|Other names: Transvenous heart pacing, transvenous cardiac pacing, endocardial pacing|
|Pacer wire setup|
|Specialty||Emergency medicine, cardiology|
|Indications||Symptomatic slow heart rate|
|Steps||1) Place a sheath introducer in the right IJ|
2) Check the device balloon
3) Attach sleeve to the hub of the introducer
4) Insert device about 20 cm through the hub
5) Connect to the energy generator
6) Set the generator at 80 BPM and 20 mA
7) Inflate the balloon and advance into the right ventricle (wide QRS complex is seen)
8) Adjust the generator to lowest effective mA
9) Deflate the balloon, secure the sleeve and sheath
|Success||Pulse rate same as set on generator|
|Complications||Heart dysrhythmias, pneumothorax|
Transvenous pacing is a procedure used to correct a slow heart rate that is resulting in significant symptoms. It may be used in cases that do not respond to atropine. Often this rhythm is a complete heart block. Other options include epinephrine or dopamine and transcutaneous pacing.
The procedure is done with the person on their back with the head of the bed down. A sheath introducer is than placed in the right internal jugular. Connect the sleeve to the hub of the introducer. Pass the device about 20 cm through the introducer and inflate the balloon. Set the energy source to 80 BPM and the output at 20 mA, with sensitivity on full. Advance the device until capture is obtained and deflate the balloon. Extend and secure the sleeve so it covers the device.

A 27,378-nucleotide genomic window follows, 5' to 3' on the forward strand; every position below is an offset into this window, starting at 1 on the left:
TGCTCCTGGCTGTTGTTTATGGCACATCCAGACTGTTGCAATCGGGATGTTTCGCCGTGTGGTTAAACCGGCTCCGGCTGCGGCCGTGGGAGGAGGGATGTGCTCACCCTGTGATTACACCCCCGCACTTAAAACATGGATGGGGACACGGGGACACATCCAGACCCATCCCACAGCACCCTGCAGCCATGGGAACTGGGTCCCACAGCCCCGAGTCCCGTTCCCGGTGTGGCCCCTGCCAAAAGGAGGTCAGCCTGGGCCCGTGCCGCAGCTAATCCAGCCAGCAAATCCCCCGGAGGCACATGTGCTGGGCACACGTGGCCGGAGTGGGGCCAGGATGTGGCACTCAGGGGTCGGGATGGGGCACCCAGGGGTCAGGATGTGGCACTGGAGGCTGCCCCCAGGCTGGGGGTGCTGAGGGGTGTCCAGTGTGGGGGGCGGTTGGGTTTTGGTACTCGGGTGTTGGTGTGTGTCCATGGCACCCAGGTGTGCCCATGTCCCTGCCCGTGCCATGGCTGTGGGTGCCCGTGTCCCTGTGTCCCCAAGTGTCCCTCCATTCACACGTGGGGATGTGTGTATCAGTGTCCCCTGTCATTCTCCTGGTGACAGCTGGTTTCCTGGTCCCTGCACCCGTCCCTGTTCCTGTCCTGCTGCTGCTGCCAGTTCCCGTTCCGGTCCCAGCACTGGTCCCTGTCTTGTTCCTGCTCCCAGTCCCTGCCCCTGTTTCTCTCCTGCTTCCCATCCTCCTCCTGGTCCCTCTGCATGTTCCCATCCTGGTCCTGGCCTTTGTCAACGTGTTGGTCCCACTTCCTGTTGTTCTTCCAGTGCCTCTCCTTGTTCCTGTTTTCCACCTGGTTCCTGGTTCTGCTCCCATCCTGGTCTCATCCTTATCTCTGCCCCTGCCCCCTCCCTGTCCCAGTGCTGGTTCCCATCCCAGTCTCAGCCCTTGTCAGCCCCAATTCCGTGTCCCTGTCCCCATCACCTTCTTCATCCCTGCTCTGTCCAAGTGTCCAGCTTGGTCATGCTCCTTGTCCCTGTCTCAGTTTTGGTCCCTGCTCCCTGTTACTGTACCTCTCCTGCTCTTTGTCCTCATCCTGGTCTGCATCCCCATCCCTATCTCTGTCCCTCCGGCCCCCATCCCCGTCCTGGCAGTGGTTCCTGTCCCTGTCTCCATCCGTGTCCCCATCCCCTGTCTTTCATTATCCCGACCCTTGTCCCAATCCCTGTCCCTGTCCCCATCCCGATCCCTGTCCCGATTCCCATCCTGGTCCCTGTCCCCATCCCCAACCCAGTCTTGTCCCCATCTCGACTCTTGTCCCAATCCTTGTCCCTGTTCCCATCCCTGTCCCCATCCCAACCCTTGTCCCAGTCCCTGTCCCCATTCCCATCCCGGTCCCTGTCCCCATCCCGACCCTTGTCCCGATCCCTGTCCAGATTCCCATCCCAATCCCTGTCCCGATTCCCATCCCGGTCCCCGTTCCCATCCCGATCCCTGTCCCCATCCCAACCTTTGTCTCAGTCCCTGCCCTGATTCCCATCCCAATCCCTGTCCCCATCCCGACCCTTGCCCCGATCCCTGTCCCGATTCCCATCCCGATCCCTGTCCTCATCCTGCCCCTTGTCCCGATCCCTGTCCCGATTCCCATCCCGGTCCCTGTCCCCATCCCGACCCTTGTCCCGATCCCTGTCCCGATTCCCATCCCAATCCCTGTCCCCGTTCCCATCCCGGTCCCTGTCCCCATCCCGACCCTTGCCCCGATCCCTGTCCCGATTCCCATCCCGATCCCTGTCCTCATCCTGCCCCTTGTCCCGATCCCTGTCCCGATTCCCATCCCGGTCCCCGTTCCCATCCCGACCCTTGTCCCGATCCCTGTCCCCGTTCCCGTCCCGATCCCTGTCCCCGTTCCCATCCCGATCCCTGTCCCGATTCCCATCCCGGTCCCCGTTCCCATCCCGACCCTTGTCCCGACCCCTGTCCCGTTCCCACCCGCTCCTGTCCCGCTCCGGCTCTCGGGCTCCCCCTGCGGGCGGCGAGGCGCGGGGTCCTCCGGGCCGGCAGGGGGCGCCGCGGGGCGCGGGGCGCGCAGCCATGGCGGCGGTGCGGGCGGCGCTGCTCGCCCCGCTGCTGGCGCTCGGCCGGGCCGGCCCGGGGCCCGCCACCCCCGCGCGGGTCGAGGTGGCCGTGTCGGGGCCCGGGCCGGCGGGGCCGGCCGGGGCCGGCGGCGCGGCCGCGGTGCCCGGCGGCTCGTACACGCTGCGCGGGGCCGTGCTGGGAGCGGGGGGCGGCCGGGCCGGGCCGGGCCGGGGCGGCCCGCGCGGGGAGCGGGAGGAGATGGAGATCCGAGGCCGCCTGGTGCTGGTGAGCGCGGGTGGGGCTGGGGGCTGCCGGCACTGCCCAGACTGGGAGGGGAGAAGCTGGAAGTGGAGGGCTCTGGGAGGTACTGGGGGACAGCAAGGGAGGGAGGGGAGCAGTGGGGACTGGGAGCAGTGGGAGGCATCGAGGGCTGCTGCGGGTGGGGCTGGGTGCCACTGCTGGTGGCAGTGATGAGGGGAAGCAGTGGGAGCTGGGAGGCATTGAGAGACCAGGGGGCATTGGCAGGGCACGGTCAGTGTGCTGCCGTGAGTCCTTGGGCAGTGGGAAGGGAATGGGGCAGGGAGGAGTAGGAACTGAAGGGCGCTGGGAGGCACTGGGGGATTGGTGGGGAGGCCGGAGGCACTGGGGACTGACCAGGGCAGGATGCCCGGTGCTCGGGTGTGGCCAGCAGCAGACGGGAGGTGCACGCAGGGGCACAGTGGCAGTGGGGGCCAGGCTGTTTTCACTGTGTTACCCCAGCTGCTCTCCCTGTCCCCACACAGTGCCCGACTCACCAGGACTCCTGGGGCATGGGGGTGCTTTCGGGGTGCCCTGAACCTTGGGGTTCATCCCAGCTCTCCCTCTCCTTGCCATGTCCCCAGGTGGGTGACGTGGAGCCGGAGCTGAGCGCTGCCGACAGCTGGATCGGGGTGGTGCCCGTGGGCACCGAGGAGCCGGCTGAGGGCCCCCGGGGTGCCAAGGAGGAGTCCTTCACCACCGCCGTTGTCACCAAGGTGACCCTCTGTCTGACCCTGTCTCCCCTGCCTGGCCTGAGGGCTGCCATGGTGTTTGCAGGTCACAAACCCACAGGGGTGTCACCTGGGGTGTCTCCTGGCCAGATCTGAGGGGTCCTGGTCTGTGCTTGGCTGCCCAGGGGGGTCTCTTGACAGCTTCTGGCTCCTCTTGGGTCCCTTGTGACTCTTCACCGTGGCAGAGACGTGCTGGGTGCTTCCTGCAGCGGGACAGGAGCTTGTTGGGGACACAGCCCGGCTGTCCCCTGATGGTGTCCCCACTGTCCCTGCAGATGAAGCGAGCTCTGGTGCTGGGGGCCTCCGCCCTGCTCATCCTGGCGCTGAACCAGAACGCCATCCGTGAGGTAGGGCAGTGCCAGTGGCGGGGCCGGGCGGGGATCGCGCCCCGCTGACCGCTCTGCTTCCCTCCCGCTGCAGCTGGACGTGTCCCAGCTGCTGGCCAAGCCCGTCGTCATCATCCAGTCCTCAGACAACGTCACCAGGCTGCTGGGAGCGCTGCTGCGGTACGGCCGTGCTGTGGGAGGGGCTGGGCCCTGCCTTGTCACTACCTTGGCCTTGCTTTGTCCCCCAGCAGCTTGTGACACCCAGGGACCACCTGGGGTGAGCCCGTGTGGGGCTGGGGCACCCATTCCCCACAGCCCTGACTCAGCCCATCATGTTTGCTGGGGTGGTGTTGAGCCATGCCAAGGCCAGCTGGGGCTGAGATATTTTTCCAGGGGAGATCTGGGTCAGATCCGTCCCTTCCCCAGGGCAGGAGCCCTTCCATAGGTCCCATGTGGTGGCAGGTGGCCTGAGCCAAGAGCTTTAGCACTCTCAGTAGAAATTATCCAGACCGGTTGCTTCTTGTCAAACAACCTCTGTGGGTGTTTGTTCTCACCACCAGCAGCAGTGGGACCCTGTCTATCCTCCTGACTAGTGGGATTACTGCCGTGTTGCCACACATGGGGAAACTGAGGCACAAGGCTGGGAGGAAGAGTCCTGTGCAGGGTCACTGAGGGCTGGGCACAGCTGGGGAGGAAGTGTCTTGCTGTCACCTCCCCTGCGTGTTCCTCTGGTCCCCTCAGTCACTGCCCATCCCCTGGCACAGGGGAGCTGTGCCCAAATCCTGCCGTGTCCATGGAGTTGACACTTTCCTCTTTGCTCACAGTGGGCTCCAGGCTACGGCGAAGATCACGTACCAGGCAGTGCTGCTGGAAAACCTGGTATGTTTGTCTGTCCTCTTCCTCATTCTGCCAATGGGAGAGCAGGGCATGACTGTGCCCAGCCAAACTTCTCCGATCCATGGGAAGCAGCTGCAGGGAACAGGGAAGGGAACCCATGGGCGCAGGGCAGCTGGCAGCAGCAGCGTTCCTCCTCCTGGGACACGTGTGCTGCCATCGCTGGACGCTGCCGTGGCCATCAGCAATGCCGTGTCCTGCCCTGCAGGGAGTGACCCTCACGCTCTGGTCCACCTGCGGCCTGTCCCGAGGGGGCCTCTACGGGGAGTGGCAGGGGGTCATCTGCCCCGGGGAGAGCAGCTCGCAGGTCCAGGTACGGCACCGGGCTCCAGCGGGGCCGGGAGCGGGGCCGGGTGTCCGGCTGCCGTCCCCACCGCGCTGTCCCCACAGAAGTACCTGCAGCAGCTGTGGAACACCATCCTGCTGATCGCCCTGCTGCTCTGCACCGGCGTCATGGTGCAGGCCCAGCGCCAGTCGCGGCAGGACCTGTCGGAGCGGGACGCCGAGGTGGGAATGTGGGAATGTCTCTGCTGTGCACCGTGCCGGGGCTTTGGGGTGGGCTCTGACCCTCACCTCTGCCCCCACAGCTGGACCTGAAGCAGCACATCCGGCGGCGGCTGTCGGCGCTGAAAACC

Verify both electrical capture and a pulse of 80 BPM. Usually the device needs to be placed at a depth of 35 to 40 cm. Decrease mA output until capture is lost than double the output to capture again. A chest X-ray is than done to verify placement and rule out some complications. Complications may include heart dysrhythmias and those of placing a central venous catheter, such as pneumothorax.
Transvenous pacing is used to correct a slow heart rate that is resulting in significant symptoms. It may be used in cases that do not respond to atropine. Often this rhythm is a complete heart block. Other options include epinephrine or dopamine and transcutaneous pacing. The benefit over transcutaneous pacing is that once set up it is less painful.
There are no absolute contraindications, though those with mild symptoms, an artificial tricuspid valve, are digoxin toxic, and who have just had a STEMI and received blood thinners are relatively contraindicated.
The procedure is done with the person on their back with the head of the bed down. The procedure may be done at the bedside using local anesthetic or in conjunction with procedural sedation. At least one assistant is required.
- The first step is placing a sheath introducer. Usually this is a 6 Fr and most catheter electrodes are 5 Fr. This is generally done in the right internal jugular vein.
- To check the balloon on the device, inflate with 1.5 ml of air and than deflate.
- A sterile sleeve is attached to the hub of the sheath.